Edit: i.e with the single spotlight = 3 lights total => bureaucratic spin-out?



Last edited by DogTrail, 5/Oct/2012, 9:33 pm


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2011/12 Australia:- 2.5 litre petrol 4WD, Series IV ST, CVT with Nissan bonnet & headlight protectors, mats + after-market HD towbar with added step for old dogs. ;) Garmin GPS, K&N air filter, DashMate, Black Pearl Tint , Dirt. X-2429(c).
5/Oct/2012, 9:25 pm Link to this post Send Email PM   Send Private Message
 
dbobbyd Profile
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Date Registered: 01-2013
Location: Adelaide
TOTAL POSTS: 31
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Re:


Given the hyper rails have lights, is there not any grommet/access hole to suit roof mounted lights within the roof without having to drill?

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2013 TL X-Trail Snow storm white.......
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jalalski Profile
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Date Registered: 02-2004
Location: SUTHERLAND, SYDNEY
TOTAL POSTS: 29069
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Re:


Nope there isn't. but with the hyper rails and other roof mounted lights on the T31 you can run the wiring through the back behind the tail lights without having to drill anything.

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11/Feb/2013, 3:57 pm Link to this post Send Private Message MSN Blog
 
Griz84 Profile
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Date Registered: 11-2010
Location: Sydney, NSW
TOTAL POSTS: 91
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Re: Roof Driving Lights


G'day all,

So I've just finished reading all 4 pages of this topic and have the following questions.

I'm considering installing x3 LED lights to my roof basket. A single 42" LED Lightbar and the front of the basket, and two small square worklights (haven't exactly decided on the type yet) to be fitting in the rear left and right of the basket on a swivel point of some sort.

Questions:
LED Lightbar - Do I have to wire this light via a relay and therefore into the hi-beam. I simply want the lightbar to come on (when travellilng off-road), at the flick of a rocker switch (all appropriately fused and correct gauge wiring of course).

Squre Worklights - My intent here is to wire them to a 3-way rocker switch (on-off-on). One on position will be wired to the start battery and the other on position will be wired to my auxillary battery. I know there is no real question in that statement, but should a relay be used?

Now for a dumb question.

Why do we use relays ? Is it because, simply put, we want our auxilary lights (driving, LED, Fog) to come on when the headlights are turned on ? Why can we not just create a simple circuit (ie: a power source (battery), load (light), switch, and fuse ?

It may seem like a dumb question, but I'm at work on an overnight shift for the second night in a row and I have had about 4 hours sleep, with a teething 10 month old and an energetic 5 year old at home.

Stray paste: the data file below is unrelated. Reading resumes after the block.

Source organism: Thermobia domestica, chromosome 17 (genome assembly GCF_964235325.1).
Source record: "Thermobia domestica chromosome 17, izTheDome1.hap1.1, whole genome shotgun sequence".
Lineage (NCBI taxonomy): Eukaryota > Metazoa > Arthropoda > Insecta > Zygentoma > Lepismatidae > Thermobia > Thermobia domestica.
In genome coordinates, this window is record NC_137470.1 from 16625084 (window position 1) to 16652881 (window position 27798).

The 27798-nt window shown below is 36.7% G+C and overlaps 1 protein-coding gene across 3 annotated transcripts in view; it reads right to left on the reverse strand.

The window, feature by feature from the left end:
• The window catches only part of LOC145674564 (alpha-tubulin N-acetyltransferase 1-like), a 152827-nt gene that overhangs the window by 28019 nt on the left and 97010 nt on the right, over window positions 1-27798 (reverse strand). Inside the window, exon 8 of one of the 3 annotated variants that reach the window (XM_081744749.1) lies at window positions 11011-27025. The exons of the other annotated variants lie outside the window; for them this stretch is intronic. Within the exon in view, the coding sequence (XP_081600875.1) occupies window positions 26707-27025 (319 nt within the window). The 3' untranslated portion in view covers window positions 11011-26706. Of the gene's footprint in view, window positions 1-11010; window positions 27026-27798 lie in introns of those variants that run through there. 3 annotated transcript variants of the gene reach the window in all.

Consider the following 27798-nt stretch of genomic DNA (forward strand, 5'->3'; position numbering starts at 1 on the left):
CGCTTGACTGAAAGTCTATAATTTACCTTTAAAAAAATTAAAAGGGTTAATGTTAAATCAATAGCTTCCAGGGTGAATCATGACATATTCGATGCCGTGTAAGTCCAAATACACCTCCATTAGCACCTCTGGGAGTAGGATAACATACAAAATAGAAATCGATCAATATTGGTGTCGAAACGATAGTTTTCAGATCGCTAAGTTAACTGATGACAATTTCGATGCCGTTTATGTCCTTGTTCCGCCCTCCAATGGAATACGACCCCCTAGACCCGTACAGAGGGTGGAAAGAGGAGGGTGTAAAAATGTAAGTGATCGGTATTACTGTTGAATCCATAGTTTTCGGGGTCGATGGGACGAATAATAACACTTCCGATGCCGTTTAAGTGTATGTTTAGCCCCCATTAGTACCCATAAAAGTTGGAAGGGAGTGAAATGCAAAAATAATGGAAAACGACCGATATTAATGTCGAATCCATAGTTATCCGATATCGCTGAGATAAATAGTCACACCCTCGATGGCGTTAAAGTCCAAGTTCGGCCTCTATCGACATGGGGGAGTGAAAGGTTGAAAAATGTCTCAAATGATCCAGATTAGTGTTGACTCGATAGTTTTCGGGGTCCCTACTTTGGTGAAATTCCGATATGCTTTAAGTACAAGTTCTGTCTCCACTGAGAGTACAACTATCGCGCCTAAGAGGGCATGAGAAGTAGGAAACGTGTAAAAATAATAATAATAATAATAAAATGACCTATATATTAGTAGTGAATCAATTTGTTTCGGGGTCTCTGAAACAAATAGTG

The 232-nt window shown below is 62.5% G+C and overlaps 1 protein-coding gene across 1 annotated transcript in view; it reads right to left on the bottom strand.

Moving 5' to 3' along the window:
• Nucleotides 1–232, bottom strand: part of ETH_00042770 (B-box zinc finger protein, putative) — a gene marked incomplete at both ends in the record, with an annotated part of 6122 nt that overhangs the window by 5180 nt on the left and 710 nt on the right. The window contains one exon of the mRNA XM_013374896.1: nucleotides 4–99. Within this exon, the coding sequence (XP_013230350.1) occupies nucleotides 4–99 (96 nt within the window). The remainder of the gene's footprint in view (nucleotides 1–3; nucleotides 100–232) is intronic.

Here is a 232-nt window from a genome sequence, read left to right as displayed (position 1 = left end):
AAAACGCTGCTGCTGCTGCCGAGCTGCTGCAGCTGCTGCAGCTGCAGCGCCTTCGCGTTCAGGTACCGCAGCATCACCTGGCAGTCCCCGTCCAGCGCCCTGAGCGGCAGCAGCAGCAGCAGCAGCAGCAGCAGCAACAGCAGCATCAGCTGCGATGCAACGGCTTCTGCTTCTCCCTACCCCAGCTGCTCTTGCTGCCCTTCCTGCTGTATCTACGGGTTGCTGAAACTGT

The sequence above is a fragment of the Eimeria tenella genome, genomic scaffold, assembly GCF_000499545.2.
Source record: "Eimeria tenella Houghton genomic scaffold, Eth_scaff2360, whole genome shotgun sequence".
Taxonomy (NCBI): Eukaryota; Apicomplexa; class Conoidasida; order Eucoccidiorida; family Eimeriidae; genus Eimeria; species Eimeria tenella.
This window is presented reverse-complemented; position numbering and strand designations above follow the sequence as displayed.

Be gentle with me...

Griz.

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Griz

2008 Nissan X-Trail T31 2.0L Diesel Turbo

CB, LED Lightbar, 12v PowerBoard, LED Interior Lights, 2mx2.5m Awning, Light Up Steering Controls, Dual Hardwired 12v Socket in Top Glovebox, Dual Battery Wiring

X-1737(c)
29/May/2016, 4:28 am Link to this post Send Email PM   Send Private Message
 
TopGun65 Profile
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Date Registered: 07-2015
TOTAL POSTS: 157
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Re: Roof Driving Lights


Your relay is basically a switch that will handle the current going from the battery to the lights, so you don't damage the original wiring, switch or fuse. You'll still need a switch to be able to isolate your light bar from your hi beams, and also your simple circuit with the power to close your relay coming from your hi beam wire. Also by keeping the wire from the battery to the relay to the lights under the bonnet as short as possible, you reduce the risk of the wires rubbing through and short circuiting. Check out the 4WD Supacentre web site. I have one of their 22" light bars and they are great and affordable. Some come with wiring kits, or can be purchased separately.
You can create a simple circuit separate to the hi beams with its own switch, but depending on the current draw of the lights, a relay will handle the current load better and the switch won't be damaged.

Last edited by TopGun65, 29/May/2016, 1:18 pm


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Eric
X-4282 (c)
Glen Alpine, Sydney
2010 T31 Cvt STL
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vanderdiaz Profile
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Date Registered: 05-2014
Location: PANAMA
TOTAL POSTS: 10
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Re:


Regarding the wiring side of the installation, I still have my doubts on how the wires are passed through the roof to the inside of the car. That is the only step I have left on my installation (pretty much the most important one).

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***eat-sleep-drive***
30/Sep/2016, 1:29 pm Link to this post Send Email PM   Send Private Message Blog
 
jalalski Profile
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Date Registered: 02-2004
Location: SUTHERLAND, SYDNEY
TOTAL POSTS: 29069
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Re:


Once you run the wires down the side of the windscreen glass you need to feed them into the engine bay and then use the access hole in the firewall to bring the wires inside into the cabin. The firewall access hole can be see just above the brake pedal and there is another one on the passenger side behind the glovebox.